The pattern followed by the President of the United States, Donald Trump, is already familiar: he makes a stunning assertion, on Twitter or impromptu, and the head scratching begins.
Was he serious? Was he trying to divert attention from other negative news?
His allies shrug and ignore his statements. Some often claim that they have not read or heard them.
Indifference sets in among the population, to the point that even Trump’s staunchest detractors have a hard time channeling that outrage.
But a statement by the president stood out, even among many who have defended his presidency.
With his dwindling popularity and engulfed in a series of crises, Trump dropped on Twitter the possibility of delaying the November 3 presidential elections, a suggestion more in line with the autocrats who try to nullify the population’s voting capacity than with the leader of the world’s first democracy.
It was a tweet that mattered and could not be ignored, even by Republicans who had been letting him get on with it for a long time.
It was important because it amounted to a blatant attack on the foundations of American democracy, the notion that a country that has held free and fair elections during wars, pandemics and the Great Depression could not do so now when it’s Trump’s policy career that’s at stake.
“Most presidents have leaned very hard in the other direction, even when times were tougher than now,” said William Galston, a senior fellow in governance studies at the Brookings Institution.
In fact, Abraham Lincoln lobbied for the 1864 elections to be held, in the midst of the Civil War and at a time when his prospects for victory seemed slim, although he finally benefited in part from facilitating the vote for the soldiers at the front. In 1944 the elections were also held on time, and Franklin D. Roosevelt won in the middle of World War II.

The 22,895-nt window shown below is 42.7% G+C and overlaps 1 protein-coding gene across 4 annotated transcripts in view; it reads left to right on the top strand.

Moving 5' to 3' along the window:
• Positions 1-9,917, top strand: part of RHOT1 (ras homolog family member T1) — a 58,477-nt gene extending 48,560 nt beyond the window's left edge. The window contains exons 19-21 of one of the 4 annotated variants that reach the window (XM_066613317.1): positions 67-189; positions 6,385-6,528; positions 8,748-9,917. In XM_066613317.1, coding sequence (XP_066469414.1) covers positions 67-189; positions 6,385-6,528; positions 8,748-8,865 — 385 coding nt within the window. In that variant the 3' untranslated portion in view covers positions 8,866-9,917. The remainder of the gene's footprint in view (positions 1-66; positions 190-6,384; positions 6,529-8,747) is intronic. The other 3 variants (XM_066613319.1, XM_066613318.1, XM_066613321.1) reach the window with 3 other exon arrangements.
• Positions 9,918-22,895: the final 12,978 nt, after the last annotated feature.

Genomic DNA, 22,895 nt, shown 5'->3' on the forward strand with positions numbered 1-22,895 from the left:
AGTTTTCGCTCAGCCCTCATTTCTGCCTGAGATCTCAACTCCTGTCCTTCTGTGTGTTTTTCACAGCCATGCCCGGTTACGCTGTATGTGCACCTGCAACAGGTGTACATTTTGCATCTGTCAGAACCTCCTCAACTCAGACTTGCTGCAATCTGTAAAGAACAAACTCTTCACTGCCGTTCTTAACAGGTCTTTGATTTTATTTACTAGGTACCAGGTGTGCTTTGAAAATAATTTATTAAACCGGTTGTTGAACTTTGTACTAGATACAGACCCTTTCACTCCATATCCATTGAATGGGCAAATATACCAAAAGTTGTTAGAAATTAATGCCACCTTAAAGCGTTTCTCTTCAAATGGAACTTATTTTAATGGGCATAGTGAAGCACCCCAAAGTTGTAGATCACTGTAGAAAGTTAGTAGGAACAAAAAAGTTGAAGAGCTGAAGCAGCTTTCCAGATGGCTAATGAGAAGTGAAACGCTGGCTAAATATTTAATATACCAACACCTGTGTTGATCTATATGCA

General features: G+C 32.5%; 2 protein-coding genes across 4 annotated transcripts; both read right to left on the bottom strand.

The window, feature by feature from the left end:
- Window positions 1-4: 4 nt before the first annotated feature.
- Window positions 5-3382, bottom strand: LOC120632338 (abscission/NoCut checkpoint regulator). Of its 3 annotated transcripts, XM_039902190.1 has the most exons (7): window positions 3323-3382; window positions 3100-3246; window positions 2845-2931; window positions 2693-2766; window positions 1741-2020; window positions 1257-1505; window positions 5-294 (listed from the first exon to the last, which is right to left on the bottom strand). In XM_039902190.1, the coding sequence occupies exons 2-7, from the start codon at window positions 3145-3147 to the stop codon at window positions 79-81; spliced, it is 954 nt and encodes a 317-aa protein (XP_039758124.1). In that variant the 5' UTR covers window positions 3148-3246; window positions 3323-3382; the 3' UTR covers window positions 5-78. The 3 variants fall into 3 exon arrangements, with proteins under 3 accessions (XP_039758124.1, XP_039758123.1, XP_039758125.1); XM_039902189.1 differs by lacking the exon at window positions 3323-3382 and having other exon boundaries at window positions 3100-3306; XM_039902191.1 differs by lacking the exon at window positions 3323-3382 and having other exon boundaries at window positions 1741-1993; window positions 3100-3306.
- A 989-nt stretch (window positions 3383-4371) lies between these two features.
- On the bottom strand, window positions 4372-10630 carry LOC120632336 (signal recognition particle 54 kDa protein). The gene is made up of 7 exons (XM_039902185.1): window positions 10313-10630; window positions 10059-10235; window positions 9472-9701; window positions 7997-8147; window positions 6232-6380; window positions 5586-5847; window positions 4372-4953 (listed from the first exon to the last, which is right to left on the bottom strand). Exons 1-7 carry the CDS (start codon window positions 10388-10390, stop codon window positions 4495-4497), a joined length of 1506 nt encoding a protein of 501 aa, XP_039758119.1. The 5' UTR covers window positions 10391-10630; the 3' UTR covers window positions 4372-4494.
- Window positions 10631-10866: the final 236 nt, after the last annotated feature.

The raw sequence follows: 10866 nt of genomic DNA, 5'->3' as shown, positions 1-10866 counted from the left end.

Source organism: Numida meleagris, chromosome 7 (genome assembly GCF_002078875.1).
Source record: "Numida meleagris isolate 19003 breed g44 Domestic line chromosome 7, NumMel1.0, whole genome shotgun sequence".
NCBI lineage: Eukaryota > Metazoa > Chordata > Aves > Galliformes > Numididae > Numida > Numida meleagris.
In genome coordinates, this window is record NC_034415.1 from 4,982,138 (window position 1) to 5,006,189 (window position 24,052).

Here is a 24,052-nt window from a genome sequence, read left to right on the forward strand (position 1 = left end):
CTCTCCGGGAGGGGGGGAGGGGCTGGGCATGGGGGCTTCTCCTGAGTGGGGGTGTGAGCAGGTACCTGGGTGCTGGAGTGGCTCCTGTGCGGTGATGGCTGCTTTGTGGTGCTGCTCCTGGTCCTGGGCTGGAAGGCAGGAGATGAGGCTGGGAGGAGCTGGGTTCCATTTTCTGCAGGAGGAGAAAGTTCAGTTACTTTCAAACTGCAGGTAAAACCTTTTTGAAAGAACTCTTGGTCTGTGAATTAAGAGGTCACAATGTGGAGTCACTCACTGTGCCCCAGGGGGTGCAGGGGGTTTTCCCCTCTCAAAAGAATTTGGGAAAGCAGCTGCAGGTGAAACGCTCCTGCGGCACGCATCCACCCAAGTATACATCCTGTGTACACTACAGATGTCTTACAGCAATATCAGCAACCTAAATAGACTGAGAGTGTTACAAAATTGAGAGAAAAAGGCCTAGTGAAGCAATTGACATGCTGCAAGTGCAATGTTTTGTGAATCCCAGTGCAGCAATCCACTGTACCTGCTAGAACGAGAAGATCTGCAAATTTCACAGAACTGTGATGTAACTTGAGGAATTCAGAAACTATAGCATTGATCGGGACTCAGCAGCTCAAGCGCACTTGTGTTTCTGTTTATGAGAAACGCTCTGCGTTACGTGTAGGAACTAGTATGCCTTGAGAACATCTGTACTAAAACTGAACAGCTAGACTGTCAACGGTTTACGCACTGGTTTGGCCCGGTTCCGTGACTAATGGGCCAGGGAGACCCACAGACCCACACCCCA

But Trump doesn’t seem to have the same attachment to the foundations of American democracy as his predecessors. He has repeatedly put national institutions under pressure, prompted an investigation into obstruction of justice by Special Prosecutor Robert Mueller and a political trial against him in the House of Representatives for seeking the help of a foreign government to obtain damaging information about Joe Biden, who will now be his rival for the Democratic Party in November.
In 2020, Trump has aggressively focused his attention on the electoral process that will determine his political future. He has made repeated and unfounded allegations of fraud, especially related to the expected increase of mail-in vote due to fears over security because of the coronavirus pandemic. In addition, he has refused to say whether he will abide by the results of the elections, saying it is too early to give firm guarantees.
Trump made similar statements as a candidate in 2016 and also flirted with conspiracy theories of electoral fraud when he was a regular citizen. However, Democrats and many electoral experts fear Trump may use the power of his office to influence the outcome of the vote or the ability of Americans to vote, especially if he thinks he could be defeated.
The president seemed to validate those fears this week. He tweeted that “Universal Mail-in Voting,” something that has not been proposed, would lead to the “most INACCURATE & FRAUDULENT Election in history.”
“Delay the Election until people can properly, securely and safely vote???” he wrote.